14 May 2013

Here and Now, a correspondance between Paul Auster and John Coetzee

A note of apology and some anger
I realise that it is now quite some time since I wrote anything on this blog. To regular readers, I must apologize: work has been quite intense over the past few months for me. Occasional readers will probably not mind too much. As for the spammers who have now started to invade the comments section of this blog with their clumsily phrased and stupid pretexts for hooking unsuspecting readers into their various web activites, would they please piss off!

And now for the real article.

I have just read, in almost one go, this shortish (about 250 pages) book which contains correspondance between two famous authors, one American, living in New York (Paul Auster), and one South African, living in Australia (J.M. Coetzee). Here and Now (that is the title) is always interesting, often extremely stimulating, occasionally funny and also moving. Two sharp minds striking sparks off each other and with a growing friendship that is quite patent as one moves through this correspondence that covers the years 2008 to 2011. As witness to the extent of the friendship, Coetzee, who is clearly the more reserved of the two, starts off by signing his epistles to Auster with "all good wishes", but finishes with a "yours fraternally".

There are too many good things in this book to name them all, but the sincerity and spontaneity of the tone, and the authors' capacities to jump from one topic to another whilst remaining interesting are remarquable characteristics throughout. The subjects covered are as varied as the authors' centres of interest: writing and reading, naturally enough, but also sports (both watching and playing), political situations here and then, financial crises, friendship, eating habits, travel, the significance of street names, sex and love, music and films.....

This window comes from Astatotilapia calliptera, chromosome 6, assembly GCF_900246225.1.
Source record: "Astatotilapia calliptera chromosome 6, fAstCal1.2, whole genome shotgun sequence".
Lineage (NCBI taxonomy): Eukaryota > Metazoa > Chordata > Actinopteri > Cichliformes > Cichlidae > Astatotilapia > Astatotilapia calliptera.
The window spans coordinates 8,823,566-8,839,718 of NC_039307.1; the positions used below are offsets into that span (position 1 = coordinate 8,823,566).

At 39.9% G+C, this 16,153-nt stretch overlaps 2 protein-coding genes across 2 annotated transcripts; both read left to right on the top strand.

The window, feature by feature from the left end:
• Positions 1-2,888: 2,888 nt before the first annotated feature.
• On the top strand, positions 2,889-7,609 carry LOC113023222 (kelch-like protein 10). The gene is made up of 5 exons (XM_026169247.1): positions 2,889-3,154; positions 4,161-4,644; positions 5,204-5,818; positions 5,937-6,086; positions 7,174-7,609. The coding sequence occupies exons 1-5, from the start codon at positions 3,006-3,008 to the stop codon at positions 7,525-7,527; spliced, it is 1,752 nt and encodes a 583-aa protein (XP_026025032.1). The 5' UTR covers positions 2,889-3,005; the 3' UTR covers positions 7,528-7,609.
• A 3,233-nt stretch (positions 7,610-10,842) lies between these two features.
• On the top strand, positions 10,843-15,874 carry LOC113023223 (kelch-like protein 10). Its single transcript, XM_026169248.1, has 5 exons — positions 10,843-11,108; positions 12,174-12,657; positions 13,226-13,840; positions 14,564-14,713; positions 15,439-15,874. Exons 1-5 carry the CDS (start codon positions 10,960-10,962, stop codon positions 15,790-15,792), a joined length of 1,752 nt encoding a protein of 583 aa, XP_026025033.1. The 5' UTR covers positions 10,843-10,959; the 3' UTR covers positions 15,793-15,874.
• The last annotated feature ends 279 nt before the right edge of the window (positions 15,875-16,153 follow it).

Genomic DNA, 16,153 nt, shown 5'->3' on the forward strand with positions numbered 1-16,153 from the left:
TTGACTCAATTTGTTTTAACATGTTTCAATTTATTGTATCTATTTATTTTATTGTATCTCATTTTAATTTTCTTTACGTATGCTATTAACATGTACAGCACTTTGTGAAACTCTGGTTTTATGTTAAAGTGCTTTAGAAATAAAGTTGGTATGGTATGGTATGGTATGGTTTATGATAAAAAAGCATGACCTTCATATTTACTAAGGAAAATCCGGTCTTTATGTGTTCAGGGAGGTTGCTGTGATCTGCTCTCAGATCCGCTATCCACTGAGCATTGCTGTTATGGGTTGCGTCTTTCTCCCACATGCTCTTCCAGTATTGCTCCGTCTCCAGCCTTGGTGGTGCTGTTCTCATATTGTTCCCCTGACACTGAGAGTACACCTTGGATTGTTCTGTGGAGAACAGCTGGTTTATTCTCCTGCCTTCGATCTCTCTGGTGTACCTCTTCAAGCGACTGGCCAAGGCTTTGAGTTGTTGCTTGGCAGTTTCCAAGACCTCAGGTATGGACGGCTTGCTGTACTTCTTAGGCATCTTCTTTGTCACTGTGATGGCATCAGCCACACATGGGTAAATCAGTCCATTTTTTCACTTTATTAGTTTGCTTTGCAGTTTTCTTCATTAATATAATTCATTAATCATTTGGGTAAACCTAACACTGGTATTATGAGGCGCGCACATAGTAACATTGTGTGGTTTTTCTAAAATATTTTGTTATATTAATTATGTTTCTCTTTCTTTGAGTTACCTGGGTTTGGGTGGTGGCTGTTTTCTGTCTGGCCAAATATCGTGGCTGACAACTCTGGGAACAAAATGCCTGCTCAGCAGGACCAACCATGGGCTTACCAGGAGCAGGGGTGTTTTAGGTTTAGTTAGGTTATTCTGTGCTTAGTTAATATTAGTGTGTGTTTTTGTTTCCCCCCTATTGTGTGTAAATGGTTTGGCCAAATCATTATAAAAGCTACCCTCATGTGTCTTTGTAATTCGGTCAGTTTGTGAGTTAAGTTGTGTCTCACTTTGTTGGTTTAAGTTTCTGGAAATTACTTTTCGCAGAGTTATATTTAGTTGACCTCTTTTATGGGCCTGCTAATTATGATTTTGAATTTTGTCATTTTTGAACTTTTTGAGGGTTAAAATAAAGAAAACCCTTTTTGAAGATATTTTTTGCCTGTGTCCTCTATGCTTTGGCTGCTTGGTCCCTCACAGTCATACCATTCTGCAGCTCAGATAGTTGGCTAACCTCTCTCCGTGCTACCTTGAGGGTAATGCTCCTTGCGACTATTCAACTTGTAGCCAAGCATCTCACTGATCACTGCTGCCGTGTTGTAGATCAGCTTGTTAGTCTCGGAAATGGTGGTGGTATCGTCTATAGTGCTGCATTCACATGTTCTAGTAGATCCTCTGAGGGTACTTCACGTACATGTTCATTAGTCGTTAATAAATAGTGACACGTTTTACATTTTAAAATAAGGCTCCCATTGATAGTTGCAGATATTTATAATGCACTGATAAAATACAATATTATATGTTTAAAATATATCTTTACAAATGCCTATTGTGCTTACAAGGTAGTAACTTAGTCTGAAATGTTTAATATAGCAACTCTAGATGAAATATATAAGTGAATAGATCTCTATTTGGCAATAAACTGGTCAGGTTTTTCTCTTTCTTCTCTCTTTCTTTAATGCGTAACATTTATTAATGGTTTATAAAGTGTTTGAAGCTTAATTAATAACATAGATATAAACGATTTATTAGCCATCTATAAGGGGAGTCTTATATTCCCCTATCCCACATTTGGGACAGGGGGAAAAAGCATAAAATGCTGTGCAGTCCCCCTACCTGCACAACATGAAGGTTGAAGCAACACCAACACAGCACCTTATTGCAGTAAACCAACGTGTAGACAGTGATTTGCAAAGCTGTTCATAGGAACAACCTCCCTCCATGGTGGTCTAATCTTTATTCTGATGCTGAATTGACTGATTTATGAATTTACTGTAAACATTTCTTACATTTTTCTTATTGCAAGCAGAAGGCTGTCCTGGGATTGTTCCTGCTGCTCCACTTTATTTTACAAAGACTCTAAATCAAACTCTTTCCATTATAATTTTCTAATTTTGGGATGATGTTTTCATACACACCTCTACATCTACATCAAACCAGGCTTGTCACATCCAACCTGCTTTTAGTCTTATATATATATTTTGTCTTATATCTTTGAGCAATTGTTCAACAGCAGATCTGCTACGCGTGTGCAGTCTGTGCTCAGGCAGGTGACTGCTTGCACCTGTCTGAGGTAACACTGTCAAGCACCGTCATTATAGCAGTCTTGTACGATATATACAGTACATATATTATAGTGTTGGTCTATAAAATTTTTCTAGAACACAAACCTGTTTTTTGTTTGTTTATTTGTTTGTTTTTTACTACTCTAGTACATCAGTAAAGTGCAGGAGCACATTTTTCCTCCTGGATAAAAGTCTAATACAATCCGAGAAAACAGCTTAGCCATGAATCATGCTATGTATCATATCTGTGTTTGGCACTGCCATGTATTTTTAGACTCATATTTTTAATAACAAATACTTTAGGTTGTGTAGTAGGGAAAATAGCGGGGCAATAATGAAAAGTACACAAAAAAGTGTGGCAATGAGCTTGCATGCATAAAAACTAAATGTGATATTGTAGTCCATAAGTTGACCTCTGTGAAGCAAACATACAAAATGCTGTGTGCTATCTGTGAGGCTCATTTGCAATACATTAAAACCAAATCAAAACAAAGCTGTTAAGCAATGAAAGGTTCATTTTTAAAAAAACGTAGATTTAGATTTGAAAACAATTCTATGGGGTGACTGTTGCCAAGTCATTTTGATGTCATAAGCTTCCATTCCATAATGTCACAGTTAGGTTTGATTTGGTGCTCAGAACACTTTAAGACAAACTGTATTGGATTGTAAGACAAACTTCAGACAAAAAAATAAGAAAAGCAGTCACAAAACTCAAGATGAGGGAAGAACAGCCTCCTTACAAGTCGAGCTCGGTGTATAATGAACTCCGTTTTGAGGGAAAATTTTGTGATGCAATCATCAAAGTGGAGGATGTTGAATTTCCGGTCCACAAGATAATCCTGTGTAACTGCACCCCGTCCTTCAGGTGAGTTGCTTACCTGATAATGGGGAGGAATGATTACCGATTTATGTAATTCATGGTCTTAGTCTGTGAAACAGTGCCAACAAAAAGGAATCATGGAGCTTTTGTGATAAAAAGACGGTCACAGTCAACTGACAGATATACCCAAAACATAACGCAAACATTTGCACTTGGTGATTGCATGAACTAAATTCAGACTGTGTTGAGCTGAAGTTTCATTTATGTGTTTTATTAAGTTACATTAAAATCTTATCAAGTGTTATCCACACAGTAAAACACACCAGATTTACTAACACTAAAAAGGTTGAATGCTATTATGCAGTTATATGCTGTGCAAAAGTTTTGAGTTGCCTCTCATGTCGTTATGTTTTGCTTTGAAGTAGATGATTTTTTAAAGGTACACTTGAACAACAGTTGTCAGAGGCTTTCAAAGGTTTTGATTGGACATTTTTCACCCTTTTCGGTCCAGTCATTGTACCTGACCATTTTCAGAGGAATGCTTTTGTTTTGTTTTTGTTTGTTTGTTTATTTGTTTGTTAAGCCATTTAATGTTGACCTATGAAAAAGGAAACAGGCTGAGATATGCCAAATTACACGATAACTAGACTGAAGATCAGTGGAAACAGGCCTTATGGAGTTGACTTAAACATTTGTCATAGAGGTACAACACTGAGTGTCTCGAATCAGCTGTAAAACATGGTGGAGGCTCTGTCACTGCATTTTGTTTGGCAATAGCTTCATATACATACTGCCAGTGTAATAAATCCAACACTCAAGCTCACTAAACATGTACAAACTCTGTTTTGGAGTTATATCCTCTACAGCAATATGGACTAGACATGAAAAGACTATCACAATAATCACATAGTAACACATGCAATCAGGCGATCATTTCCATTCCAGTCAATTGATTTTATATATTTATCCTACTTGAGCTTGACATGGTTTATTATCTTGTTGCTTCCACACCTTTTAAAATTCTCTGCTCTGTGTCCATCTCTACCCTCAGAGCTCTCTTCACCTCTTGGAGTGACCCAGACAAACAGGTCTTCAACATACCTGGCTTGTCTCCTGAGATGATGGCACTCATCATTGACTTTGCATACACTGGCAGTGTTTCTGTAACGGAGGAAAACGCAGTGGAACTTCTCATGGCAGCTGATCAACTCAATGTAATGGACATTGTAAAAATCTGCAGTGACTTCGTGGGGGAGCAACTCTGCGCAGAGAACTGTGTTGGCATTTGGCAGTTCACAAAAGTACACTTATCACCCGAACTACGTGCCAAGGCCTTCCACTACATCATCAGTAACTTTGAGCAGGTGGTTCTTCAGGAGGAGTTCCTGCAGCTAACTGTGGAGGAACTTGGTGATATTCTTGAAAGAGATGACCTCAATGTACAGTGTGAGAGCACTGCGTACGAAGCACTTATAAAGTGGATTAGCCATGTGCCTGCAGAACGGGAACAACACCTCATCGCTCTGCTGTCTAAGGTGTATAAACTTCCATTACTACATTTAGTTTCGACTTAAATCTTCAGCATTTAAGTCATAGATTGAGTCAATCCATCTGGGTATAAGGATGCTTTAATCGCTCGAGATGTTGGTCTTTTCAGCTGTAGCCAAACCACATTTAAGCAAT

Reading this correspondence, I felt pangs of envy not to have had such an opportunity myself, to be able to build a male friendship throught this epistolary means, as well as through the quite regular meetings that the two manage to contrive, together with their respective wives and despite the distance that separates them. The authors do not always totally agree on everything, but they share viewpoints on a wide range of subjects and manifestly stimulate one another with their points of view and observations. There are constant twists and turns in their minds as ideas flare up and then fizzle out. Reading this book is like sitting in on a fascinating conversation that lasts all day. And indeed I managed to read it during a day-long journey from Bratislava to Paris involving two buses, two planes and some time in two different airports. Time is never "wasted" if you have a good book with you!

I was struck by one passage, amongst others, in which Auster talks about a particular aspect of novel writing, namely setting the scene for the action. He says at one point, taking the reader's perspective and the example of Jane Austen's Pride and Prejudice which contains almost no visual descriptions: "But how can you see a room in a book if the author doesn't tell you what is in it? You therefore make up your own room, or graft the scene onto a remembered room. This explains why each reader of a novel reads a different book from every other reader of that novel. It is an active engagement, and each mind is continually producing its own images." 

I feel that this has an clear echo in my professional field of wine tasting. Each taster has his own experience of a wine, which is precisely why it can be very hard to get people to agree about the flavours and impressions of a given wine.

so read on ......